NumPy.diff() in Python: Calculating Array Differences

Python’s NumPy library is great! Did you know it offers us a ‘diff’ function to calculate differences? If not, this article is for you. Here, we will discuss this particular function in detail along with its parameters and its implementation. Also, we will discuss an alternative to this function. So let’s begin.

Introduction to Numpy.diff()

NumPy’s diff function in Python calculates differences between consecutive elements in an array.

Say you have a list of numbers and you’re interested in the difference between each number and the one before it. For instance, with [5, 10, 15], you’d like to know there’s a 5-unit increase between 5 and 10, and another 5-unit increase between 10 and 15. Numpy Diff handles this task swiftly and effectively.

Introduction to Numpy.diff()

Syntax and Parameters

Following is the Syntax of this function:

numpy.diff(a, n=1, axis=-1)

Now let’s learn about what each parameter means:

  • a: This array is where you want to find the differences between consecutive elements. It can be either 1D or multi-dimensional.
  • n: This indicates how many times the differences are calculated recursively. By default, it’s 1, meaning it calculates differences once. You can adjust it if you need to calculate differences multiple times.
  • axis: This determines the axis along which differences are computed. By default, it’s -1, indicating the last axis. If your array has multiple dimensions, you can modify it to compute differences along a different axis.

Examples of NumPy.diff()

Now that we know about the function and its parameters, let’s try to implement the concept we learned and calculate differences in data. Here are some examples:

Example 1

First, let’s see a simple implementation on 1-D array data.

import numpy as np

arr = np.array([0, 5, 10, 15, 20])
differences = np.diff(arr)
print("Original array:", arr)
print("1-Dimensional Differences array:", differences)


This code finds the differences between consecutive elements in the array using NumPy’s diff function. It then prints both the original array and the resulting differences.

Example 1 Output

Example 2

Now let’s see if we can use the same function with multidimensional data.

import numpy as np

arr = np.array([[1, 2, 3],
                   [4, 4, 6],
                   [7, 8, 10]])
diff_r = np.diff(arr, axis=0)
diff_c = np.diff(arr, axis=1)
print("Original 2D array:")
print("\nDifferences along rows (axis=0):")
print("\nDifferences along columns (axis=1):")

When axis=0, it means we are calculating differences along the vertical axis, which implies differences between consecutive rows. For example, the difference between the first row [1, 2, 3] and the second row [4, 4, 6] would be [4-1, 4-2, 6-3], which is [3, 2, 3]. Likewise, the difference between the second row and the third row would be [7-4, 8-4, 10-6], resulting in [3, 4, 4].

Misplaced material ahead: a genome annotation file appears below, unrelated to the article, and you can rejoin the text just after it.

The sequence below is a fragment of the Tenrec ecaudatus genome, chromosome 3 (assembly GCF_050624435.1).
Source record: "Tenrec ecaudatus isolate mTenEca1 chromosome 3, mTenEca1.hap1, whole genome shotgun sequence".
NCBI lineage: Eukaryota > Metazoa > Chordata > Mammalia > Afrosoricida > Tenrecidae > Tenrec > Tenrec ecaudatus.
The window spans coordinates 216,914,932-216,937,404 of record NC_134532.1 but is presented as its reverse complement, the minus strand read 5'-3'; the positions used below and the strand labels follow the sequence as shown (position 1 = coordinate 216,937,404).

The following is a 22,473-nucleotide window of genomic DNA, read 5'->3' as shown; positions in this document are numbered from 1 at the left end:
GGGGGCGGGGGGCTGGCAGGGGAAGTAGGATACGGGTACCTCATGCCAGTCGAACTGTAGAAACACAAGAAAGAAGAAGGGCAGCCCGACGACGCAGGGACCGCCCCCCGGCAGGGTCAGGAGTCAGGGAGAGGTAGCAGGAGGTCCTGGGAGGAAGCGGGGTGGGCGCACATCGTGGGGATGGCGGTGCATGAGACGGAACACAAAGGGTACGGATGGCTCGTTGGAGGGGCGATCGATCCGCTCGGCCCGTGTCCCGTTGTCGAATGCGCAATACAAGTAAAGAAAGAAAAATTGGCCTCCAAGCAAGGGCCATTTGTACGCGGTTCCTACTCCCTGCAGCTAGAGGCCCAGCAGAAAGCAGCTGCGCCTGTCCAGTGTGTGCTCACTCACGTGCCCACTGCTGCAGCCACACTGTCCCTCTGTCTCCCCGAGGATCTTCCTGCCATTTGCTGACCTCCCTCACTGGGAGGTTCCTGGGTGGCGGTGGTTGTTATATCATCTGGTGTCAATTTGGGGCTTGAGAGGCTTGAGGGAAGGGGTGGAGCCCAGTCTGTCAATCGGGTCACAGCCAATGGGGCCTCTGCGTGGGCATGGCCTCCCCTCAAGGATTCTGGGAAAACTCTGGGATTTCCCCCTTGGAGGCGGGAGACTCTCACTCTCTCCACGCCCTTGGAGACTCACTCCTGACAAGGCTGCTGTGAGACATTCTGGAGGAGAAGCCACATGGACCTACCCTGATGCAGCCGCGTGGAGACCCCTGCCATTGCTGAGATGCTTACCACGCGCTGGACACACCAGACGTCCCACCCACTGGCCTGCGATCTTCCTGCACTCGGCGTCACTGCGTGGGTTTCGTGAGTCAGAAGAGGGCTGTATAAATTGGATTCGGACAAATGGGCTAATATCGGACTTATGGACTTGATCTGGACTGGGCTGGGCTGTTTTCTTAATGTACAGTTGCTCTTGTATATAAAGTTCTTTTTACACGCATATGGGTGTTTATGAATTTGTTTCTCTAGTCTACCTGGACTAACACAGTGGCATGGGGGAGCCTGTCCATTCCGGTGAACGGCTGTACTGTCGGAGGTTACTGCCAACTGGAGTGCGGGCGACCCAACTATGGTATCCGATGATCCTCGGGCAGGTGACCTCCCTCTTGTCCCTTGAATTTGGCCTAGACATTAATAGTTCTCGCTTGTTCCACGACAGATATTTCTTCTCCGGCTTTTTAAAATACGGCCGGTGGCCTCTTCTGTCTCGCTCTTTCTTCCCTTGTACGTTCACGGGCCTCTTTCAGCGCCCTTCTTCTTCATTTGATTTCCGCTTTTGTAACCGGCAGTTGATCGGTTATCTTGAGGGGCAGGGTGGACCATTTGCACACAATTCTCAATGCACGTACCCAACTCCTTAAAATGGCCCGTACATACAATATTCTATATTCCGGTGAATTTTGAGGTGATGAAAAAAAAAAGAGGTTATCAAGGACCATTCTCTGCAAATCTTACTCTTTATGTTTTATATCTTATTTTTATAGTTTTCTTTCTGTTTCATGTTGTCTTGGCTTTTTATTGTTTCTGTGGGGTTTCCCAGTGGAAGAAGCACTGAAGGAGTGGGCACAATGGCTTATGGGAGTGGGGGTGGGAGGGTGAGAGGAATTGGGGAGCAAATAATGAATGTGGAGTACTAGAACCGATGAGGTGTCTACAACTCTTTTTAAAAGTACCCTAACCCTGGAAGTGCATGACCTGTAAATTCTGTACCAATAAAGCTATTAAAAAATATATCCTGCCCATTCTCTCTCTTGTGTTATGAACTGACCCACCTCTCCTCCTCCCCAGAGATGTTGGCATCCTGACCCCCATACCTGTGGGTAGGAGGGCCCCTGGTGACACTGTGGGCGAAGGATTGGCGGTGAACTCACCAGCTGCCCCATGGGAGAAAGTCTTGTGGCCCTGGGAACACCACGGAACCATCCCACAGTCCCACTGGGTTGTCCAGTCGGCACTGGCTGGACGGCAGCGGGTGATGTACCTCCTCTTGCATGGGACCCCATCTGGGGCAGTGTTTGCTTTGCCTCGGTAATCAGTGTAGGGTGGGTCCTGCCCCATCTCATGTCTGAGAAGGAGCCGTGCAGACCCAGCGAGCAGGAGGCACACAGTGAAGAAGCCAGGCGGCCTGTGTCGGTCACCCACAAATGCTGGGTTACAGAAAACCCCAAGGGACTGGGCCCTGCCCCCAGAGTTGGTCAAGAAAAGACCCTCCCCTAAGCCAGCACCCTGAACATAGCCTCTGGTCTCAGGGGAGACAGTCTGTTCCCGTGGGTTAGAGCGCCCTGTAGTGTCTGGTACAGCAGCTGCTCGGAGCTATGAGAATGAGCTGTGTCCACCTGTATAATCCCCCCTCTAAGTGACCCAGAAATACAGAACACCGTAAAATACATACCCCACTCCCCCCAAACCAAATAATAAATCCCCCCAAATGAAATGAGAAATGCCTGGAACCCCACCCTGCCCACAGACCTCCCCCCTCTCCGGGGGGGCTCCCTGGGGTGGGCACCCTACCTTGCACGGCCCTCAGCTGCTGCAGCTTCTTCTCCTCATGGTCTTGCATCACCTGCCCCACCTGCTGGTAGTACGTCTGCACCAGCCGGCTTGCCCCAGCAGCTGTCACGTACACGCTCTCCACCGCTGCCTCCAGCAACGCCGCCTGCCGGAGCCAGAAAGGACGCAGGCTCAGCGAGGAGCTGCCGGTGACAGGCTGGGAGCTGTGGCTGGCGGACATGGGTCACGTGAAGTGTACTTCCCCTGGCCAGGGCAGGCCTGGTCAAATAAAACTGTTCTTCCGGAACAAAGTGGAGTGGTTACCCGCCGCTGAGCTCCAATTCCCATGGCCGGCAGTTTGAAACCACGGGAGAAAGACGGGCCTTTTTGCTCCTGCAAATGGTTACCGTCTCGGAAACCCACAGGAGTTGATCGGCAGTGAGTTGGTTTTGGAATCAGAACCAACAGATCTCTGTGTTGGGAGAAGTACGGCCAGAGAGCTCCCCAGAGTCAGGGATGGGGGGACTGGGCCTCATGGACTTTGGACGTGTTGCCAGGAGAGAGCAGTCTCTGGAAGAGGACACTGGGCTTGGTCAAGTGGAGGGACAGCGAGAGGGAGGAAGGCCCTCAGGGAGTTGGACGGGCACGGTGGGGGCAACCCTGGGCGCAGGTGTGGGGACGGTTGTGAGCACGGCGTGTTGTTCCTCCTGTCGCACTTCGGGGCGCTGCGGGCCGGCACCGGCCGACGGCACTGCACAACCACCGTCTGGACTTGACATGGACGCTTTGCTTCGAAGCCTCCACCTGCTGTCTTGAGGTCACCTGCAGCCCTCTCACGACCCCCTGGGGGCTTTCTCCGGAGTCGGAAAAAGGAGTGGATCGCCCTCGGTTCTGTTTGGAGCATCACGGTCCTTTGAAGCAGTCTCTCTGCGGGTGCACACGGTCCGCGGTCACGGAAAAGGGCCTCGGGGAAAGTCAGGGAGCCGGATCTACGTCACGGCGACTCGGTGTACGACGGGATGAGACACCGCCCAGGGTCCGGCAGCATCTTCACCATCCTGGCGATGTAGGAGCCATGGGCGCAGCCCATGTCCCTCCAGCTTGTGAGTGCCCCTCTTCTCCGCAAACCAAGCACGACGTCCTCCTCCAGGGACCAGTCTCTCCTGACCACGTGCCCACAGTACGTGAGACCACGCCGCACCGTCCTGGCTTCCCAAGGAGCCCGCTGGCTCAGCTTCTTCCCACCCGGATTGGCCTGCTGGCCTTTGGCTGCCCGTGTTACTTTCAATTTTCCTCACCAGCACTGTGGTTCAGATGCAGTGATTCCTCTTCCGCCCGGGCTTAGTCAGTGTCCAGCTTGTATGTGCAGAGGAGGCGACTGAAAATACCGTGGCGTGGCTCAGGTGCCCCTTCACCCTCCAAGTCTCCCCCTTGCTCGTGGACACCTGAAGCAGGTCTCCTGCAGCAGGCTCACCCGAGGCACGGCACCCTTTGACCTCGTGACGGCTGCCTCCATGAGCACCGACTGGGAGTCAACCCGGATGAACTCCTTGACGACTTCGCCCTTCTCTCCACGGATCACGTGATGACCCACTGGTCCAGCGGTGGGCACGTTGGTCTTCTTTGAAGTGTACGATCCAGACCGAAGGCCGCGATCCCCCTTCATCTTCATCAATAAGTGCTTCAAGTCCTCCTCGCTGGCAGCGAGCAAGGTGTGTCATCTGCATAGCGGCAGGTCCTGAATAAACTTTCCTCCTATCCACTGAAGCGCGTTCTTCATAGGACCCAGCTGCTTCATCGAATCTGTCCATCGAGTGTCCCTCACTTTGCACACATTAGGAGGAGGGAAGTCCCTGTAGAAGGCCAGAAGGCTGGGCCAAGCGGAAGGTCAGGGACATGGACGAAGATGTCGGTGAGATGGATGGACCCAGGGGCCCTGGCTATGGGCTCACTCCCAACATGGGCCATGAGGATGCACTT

Example 2 Illustration

And when axis=1, differences are calculated horizontally, meaning between consecutive columns. For example, the difference between the first column [1, 4, 7] and the second column [2, 4, 8] would be [2-1, 4-4, 8-7], resulting in [1, 0, 1]. Similarly, the difference between the second column and the third column would be [3-2, 6-4, 10-8], resulting in [1, 2, 2].

Example 2 Illustration 2


Example 2 Output

Example 3

We can also calculate differences according to orders and recursion. In this example, let’s try to calculate the differences in different orders: first, second, and third. We will achieve this using the n parameter.

import numpy as np

arr = np.array([5, 7, 13, 18, 21])
diff_first_order = np.diff(arr)
diff_second_order = np.diff(arr, n=2)
diff_third_order = np.diff(arr, n=3)

print("Original array:", arr)
print("First-order differences array:", diff_first_order)
print("Second-order differences array:", diff_second_order)
print("Third-order differences array:", diff_third_order)

We’re finding the differences between neighbouring numbers in the array arr diff_first_order stores these differences. Then, diff_second_order finds differences between those differences, and diff_third_order calculates differences again. This helps us understand how the values change over time and their patterns.

Illustration 3 Output


Example 3 Output

Simple Alternatives to NumPy.diff()

Now, if you don’t wish to use the NumPy diff function to calculate the difference, there is an easy alternative. You can simply calculate the difference using some logic. Observe the given code closely:

arr = [2, 5, 7, 13, 20]
differences = [arr[i+1] - arr[i] for i in range(len(arr)-1)]
print("Original array:", arr)
print("Differences array:", differences)

Here we find the differences between consecutive elements in the array arr by subtracting each element from the next one. This generates a new array named differences, storing these calculated differences. Finally, we print both the original array and the differences array.


So that’s it for this article. I hope you now have a good understanding of the topics discussed. We covered the ‘diff‘ function in detail, including its parameters and implementations. The examples provided were easy and simple, I hope you found them helpful. Additionally, we discussed another option to the ‘diff’ function. Now it’s your time to try them out and use them yourself.

Further Reading:


Snigdha Keshariya
Snigdha Keshariya
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